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Another way to manually crop and correct the perspective of an image is by using the Perspective Crop tool. Now the Perspective Crop tool is nested underneath the Regular Crop tool. So we'll go ahead and select that. And then we'll click and drag out our Crop Marquee. Now the goal here is to find something in your image that you know the perspective of. So in this case I'm going to use the window here and I'm going to move each one of the anchor points in order to surround that window.
Now don't worry. I can actually include more than just the window in this image. I'm only using the window to define the perspective. Now I need to Zoom In, so I'll use Cmd+ in order to Zoom In twice so that I'm viewing my image at 100%. And then we can hold down the space bar in order to navigate to each of these corners. Because I do want to be as accurate as possible when I'm defining the Crop Marquee. Course sometimes this gets a little bit difficult, especially if you think, for example, that the window should be straight and in fact it's not.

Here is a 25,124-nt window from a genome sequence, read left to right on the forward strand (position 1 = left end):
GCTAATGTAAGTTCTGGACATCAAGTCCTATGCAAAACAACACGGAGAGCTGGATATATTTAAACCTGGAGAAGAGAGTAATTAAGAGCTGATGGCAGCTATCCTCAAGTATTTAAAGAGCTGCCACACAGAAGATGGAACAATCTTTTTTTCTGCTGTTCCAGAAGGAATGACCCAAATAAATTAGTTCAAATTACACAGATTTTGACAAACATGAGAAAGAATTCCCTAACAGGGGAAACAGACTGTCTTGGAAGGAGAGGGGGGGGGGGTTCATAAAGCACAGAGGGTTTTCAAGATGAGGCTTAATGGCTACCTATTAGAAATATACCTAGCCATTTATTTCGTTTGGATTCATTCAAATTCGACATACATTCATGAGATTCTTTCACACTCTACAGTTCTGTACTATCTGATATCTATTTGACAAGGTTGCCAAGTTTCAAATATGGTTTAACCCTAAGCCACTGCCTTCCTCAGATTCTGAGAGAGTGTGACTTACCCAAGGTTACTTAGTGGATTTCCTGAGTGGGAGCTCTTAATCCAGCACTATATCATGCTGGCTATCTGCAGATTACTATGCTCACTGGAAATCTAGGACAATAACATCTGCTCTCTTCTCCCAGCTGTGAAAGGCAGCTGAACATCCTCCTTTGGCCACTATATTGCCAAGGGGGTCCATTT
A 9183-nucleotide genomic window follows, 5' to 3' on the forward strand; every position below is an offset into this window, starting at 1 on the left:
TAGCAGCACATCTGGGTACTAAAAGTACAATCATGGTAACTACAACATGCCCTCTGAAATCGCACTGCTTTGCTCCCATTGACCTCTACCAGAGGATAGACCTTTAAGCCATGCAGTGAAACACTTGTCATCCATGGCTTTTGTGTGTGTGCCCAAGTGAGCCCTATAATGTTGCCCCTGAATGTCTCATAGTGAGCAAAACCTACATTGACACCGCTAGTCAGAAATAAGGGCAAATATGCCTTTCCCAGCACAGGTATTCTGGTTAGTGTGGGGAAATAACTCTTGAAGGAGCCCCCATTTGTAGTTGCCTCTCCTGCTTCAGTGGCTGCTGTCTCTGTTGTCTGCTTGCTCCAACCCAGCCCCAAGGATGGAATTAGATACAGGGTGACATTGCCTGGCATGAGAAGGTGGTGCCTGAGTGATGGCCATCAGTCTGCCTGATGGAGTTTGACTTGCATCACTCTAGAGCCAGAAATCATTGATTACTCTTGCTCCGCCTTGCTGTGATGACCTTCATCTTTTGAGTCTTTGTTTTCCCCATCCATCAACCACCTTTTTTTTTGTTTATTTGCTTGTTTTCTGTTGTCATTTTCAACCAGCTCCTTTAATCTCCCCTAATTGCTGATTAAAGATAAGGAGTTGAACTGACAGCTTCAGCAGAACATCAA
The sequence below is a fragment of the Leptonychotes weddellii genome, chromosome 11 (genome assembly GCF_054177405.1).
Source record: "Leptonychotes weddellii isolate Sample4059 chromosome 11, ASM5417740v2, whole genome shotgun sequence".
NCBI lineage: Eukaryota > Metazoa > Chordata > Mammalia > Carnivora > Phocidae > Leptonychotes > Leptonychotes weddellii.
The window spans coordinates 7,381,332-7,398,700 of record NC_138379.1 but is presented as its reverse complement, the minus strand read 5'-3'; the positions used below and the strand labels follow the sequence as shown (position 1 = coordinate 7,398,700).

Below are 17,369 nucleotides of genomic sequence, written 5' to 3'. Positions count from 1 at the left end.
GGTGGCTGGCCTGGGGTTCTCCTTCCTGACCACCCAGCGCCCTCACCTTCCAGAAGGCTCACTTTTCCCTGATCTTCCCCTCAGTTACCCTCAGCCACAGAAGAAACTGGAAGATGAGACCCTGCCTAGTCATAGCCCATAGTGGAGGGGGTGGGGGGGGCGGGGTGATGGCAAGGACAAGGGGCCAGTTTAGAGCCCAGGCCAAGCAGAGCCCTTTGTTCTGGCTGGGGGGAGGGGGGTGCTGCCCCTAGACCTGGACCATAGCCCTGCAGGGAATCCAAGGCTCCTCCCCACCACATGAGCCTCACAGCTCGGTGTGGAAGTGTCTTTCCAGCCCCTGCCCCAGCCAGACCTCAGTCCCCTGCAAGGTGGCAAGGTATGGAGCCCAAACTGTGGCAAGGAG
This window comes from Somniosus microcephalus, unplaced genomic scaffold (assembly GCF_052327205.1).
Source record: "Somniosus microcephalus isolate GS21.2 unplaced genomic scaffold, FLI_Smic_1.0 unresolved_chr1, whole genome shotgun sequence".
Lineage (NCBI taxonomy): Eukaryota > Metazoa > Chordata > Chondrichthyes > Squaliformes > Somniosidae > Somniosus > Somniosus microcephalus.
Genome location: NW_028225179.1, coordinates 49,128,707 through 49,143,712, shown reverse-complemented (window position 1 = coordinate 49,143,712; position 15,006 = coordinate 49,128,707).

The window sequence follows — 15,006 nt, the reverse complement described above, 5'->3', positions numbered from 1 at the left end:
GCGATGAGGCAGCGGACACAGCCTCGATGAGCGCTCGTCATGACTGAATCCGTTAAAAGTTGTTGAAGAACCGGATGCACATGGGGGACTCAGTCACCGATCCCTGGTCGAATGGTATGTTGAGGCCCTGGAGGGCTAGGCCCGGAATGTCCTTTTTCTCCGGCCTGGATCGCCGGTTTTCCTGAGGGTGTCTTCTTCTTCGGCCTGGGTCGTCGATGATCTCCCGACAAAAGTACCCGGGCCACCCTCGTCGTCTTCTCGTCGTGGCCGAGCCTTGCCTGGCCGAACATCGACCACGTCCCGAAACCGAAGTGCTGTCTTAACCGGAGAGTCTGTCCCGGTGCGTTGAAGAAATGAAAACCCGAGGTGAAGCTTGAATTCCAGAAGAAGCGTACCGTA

So let's just define the perspective right there. And then I'll Zoom Out using Cmd- or Ctrl- on Windows. And then I'll use the middle anchor points here in order to include more of my original photograph in the Perspective Crop. Once I've got these repositioned, I can go ahead and click the check icon and we can see that it's very easy to manually correct the perspective. So we'll just do a little Cmd+Z on Mac or Ctrl+Z on Windows.
There's before and there's after. And the other great reason to use the Perspective Crop is not to correct a perspective but maybe to add in a distortion to your image. So, that's how easy it is to either add a correction or maybe make a distortion in Photoshop.
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